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BOE member acquitted in domestic-dispute case

By Curt Yeomans

cyeomans@news-daily.com

Clayton County Board of Education Member Trinia Garrett, and her boyfriend, Albert Stocken, were acquitted of charges ranging from simple assault, to simple battery/family violence, to criminal trespass in Clayton County State Court on Tuesday.

And that was before anyone involved in the case got to give an opening argument.

The directed verdict was issued by State Court Judge Linda Cowen, after ruling that statements given by Garrett and Stocken to a Lake City police officer about the April 19 alleged fight between them -- at the house they share -- were inadmissible.

That was the key evidence that Assistant Solicitor General Janet Smith-Taylor had against Garrett and Stocken as the trial was set to begin.

"As both of the victims involved here are defendants, the state cannot call either of them as witnesses," said Judge Cowen. "The state has realized it has no evidence. With that in mind, the court has found the defendants 'Not Guilty.'"

Garrett was facing charges of simple assault, simple battery, simple battery/family violence, and two counts of criminal trespassing. Stocken was facing charges of simple battery, simple battery/family violence, battery, and battery-family violence for his involvement in the incident.

Lake City Police Officer Carol Parker began investigating the matter on April 21, after emergency medical technicians (EMTs) were summoned to Garrett's home by her son, who was concerned that she was having difficulty breathing, Smith-Taylor said.

"Garrett allegedly started an altercation with Stocken by arguing with him about a credit card charge of approximately $85 for a motel room, and allegedly grabbed a chain and pulled it from the neck of Stocken," Parker wrote in the April 21 affidavit for Garrett's arrest. Garrett and Stocken were on trial together.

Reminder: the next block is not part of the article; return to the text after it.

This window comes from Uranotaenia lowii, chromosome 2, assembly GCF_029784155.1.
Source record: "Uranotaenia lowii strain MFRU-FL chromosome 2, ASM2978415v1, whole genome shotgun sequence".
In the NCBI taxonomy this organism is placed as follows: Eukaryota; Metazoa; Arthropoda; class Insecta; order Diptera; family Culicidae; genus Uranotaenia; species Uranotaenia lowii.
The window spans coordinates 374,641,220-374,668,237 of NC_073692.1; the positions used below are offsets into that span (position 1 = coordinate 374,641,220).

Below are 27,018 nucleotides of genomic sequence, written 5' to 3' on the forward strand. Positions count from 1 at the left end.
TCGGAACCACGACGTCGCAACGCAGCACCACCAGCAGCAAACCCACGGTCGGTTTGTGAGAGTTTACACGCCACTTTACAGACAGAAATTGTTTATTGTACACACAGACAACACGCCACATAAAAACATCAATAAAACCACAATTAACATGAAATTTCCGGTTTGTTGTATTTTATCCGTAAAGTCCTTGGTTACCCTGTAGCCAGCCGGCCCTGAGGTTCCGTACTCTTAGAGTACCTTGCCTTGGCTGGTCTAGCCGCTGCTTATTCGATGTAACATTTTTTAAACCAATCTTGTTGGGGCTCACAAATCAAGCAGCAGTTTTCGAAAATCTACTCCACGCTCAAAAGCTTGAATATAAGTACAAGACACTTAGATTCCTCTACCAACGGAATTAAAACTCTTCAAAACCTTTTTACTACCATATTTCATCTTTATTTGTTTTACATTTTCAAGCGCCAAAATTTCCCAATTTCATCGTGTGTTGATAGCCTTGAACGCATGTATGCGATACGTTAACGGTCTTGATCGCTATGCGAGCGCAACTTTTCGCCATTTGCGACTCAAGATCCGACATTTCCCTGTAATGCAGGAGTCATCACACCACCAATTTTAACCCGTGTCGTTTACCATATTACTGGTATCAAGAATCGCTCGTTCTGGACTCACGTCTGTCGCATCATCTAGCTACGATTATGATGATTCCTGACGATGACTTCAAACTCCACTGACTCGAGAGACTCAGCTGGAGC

Just after the jury was selected and the trial was about to begin on Tuesday afternoon, Stocken's attorney, Danielle Roberts, introduced a joint motion on behalf of herself and Herbert Adams, the attorney for Garrett. The motion called for Cowen to disallow any testimony from Parker about statements Garrett and Stocken made in answer to her inquiries about the fight.

The jury was sent out of the courtroom while attorneys argued over the merits of the motion. Roberts and Adams argued that the statements made by their clients were testimonial in nature. Roberts said the U.S. Supreme Court ruled in 2004 that testimonial statements made in response to police questioning could not be admitted into evidence in cases like the one involving Garrett and Stocken.

Garrett and Stocken were going to plead the fifth amendment (of the U.S. Constitution), and not give testimony, during the trial, Roberts said.

Smith-Taylor argued that Parker "wasn't interrogating her [Garrett], she was simply asking, 'What's going on?" because she did not know the details of the incident until after talking to the school board member.

Cowen ruled that the only statement Garrett made to Parker that was admissible was "Shhhhh. I have something to tell you, but not until they [the EMTs] leave," because it was not made in response to a question about what happened.

"I'm a little baffled by the state's assertion that 'What's happening?' isn't a question," Cowen said. " 'What's happening?' is a question ... they [Garrett and Stocken's statements to Parker] are in response to questioning."

Smith-Taylor then announced she had no evidence without Parker's testimony about the statements made to her by Garrett and Stocken. A witness to the incident, who was scheduled to testify on the state's behalf, could not be located in the days leading up to the trial, the prosecutor said.

"She was a witness to the fight, and that would have allowed me to go after at least one of them," said Smith-Taylor, who declined to identify which defendant she would have used the witness against. "Because she, all of the sudden, disappeared, we were unable to put forward any other evidence ...

"If both defendants are also the victims, then it's very hard to build a case against them unless you have a third party who witnessed the crime," Smith-Taylor added.

The lack of evidence led the judge to issue the directed verdict, and the jury was then called back into the courtroom where they were informed of what had happened.

"It's disappointing, but it is a fair verdict," Smith-Taylor said.

Adams and Roberts both said they were happy with the outcome of the case, and they had long argued there was no evidence against their clients.